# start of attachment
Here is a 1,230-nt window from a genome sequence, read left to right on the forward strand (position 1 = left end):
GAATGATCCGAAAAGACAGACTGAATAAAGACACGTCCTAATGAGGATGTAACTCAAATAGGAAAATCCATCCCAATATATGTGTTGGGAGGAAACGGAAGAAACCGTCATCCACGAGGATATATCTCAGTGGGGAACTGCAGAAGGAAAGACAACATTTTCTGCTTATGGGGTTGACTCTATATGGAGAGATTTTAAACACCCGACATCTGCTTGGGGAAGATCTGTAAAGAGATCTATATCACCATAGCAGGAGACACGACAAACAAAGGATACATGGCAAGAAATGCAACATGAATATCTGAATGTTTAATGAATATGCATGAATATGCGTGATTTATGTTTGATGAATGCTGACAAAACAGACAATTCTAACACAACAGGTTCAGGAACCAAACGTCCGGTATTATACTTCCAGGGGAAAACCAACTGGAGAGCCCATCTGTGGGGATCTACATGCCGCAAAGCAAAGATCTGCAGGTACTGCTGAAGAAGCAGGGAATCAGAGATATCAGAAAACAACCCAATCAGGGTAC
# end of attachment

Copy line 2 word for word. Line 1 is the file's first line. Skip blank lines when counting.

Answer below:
GAATGATCCGAAAAGACAGACTGAATAAAGACACGTCCTAATGAGGATGTAACTCAAATAGGAAAATCCATCCCAATATATGTGTTGGGAGGAAACGGAAGAAACCGTCATCCACGAGGATATATCTCAGTGGGGAACTGCAGAAGGAAAGACAACATTTTCTGCTTATGGGGTTGACTCTATATGGAGAGATTTTAAACACCCGACATCTGCTTGGGGAAGATCTGTAAAGAGATCTATATCACCATAGCAGGAGACACGACAAACAAAGGATACATGGCAAGAAATGCAACATGAATATCTGAATGTTTAATGAATATGCATGAATATGCGTGATTTATGTTTGATGAATGCTGACAAAACAGACAATTCTAACACAACAGGTTCAGGAACCAAACGTCCGGTATTATACTTCCAGGGGAAAACCAACTGGAGAGCCCATCTGTGGGGATCTACATGCCGCAAAGCAAAGATCTGCAGGTACTGCTGAAGAAGCAGGGAATCAGAGATATCAGAAAACAACCCAATCAGGGTAC